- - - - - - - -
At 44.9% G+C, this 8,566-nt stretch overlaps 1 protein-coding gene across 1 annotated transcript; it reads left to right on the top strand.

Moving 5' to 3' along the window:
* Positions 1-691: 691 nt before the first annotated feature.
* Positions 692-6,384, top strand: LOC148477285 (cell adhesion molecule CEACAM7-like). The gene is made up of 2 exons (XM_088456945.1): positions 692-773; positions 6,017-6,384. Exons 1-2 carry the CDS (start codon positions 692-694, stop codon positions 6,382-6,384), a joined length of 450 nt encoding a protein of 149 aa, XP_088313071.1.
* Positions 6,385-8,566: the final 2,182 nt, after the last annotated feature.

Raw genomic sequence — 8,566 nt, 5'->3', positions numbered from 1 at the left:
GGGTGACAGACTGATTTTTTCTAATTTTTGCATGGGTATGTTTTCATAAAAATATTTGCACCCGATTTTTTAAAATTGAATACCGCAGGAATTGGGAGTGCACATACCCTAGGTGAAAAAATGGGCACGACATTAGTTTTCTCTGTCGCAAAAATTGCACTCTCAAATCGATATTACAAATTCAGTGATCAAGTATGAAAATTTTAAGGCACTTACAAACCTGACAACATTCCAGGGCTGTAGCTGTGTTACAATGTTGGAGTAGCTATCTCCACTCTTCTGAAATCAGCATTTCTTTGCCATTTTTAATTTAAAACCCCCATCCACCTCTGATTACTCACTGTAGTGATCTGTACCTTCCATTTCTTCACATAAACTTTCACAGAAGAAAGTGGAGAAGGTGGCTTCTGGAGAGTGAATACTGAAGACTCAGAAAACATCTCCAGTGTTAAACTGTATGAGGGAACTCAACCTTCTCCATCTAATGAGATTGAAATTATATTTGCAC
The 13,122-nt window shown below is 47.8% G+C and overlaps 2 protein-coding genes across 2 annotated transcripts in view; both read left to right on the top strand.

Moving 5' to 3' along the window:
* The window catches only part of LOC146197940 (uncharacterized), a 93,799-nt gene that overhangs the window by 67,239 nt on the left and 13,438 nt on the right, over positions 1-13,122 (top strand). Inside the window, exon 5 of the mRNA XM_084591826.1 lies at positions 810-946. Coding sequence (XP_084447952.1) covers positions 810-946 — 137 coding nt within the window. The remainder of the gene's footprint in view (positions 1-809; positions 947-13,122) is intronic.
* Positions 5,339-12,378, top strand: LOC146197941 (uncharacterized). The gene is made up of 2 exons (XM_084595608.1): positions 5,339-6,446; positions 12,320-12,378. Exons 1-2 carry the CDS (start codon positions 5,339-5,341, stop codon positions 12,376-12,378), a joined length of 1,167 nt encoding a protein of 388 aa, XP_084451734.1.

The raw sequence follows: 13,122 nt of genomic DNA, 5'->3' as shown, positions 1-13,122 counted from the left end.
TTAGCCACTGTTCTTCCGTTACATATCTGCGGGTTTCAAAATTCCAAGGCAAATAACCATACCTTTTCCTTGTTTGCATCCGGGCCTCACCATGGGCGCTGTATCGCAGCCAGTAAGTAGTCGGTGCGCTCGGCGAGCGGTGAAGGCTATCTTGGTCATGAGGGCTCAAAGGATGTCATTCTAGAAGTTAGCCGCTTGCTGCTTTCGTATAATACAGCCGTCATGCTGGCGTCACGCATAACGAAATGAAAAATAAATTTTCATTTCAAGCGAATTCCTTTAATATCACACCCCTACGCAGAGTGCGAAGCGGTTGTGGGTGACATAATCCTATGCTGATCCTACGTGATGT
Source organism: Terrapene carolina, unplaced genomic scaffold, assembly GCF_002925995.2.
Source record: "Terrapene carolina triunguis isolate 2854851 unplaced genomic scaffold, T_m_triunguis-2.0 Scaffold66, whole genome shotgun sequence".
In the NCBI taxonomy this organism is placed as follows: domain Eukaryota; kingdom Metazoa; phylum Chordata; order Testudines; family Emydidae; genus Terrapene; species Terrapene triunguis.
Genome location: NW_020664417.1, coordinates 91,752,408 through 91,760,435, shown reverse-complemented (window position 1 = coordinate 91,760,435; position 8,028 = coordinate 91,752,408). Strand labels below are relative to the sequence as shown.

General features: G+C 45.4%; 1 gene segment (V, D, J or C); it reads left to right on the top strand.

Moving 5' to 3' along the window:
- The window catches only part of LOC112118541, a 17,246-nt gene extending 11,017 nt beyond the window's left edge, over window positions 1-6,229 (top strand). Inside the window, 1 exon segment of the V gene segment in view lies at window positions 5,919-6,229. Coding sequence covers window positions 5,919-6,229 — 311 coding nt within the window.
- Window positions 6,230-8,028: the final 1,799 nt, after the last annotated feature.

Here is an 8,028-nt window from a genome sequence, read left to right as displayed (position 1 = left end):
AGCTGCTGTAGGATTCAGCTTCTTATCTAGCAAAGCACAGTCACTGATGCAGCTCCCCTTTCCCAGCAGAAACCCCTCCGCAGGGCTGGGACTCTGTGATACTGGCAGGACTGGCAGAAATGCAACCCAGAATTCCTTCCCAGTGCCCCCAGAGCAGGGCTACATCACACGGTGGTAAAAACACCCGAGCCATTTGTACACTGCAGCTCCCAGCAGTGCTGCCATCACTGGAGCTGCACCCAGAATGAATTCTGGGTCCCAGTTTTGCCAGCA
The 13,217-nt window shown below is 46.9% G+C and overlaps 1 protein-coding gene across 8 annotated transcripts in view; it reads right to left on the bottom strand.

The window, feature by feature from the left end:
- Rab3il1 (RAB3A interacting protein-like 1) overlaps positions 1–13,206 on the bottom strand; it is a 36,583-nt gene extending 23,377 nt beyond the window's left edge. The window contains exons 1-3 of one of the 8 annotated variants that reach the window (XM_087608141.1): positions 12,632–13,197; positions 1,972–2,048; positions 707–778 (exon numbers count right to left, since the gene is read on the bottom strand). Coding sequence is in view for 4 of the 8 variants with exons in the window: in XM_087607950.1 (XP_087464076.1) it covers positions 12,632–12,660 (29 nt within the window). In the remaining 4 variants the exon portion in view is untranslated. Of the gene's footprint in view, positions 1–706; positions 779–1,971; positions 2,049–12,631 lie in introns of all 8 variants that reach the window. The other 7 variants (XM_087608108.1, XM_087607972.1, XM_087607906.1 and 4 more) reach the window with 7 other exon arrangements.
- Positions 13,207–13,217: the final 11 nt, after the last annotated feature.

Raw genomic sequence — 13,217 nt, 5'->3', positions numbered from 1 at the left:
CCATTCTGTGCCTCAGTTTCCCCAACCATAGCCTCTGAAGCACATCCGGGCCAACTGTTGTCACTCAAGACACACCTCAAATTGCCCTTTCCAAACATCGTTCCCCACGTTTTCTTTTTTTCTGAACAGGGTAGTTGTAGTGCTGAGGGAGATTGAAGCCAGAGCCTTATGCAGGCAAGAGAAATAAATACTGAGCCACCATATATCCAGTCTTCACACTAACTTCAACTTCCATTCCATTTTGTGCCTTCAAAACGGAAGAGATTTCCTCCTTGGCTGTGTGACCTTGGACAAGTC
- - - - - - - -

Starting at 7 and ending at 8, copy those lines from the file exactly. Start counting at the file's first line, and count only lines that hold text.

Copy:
GGGTGACAGACTGATTTTTTCTAATTTTTGCATGGGTATGTTTTCATAAAAATATTTGCACCCGATTTTTTAAAATTGAATACCGCAGGAATTGGGAGTGCACATACCCTAGGTGAAAAAATGGGCACGACATTAGTTTTCTCTGTCGCAAAAATTGCACTCTCAAATCGATATTACAAATTCAGTGATCAAGTATGAAAATTTTAAGGCACTTACAAACCTGACAACATTCCAGGGCTGTAGCTGTGTTACAATGTTGGAGTAGCTATCTCCACTCTTCTGAAATCAGCATTTCTTTGCCATTTTTAATTTAAAACCCCCATCCACCTCTGATTACTCACTGTAGTGATCTGTACCTTCCATTTCTTCACATAAACTTTCACAGAAGAAAGTGGAGAAGGTGGCTTCTGGAGAGTGAATACTGAAGACTCAGAAAACATCTCCAGTGTTAAACTGTATGAGGGAACTCAACCTTCTCCATCTAATGAGATTGAAATTATATTTGCAC
The 13,122-nt window shown below is 47.8% G+C and overlaps 2 protein-coding genes across 2 annotated transcripts in view; both read left to right on the top strand.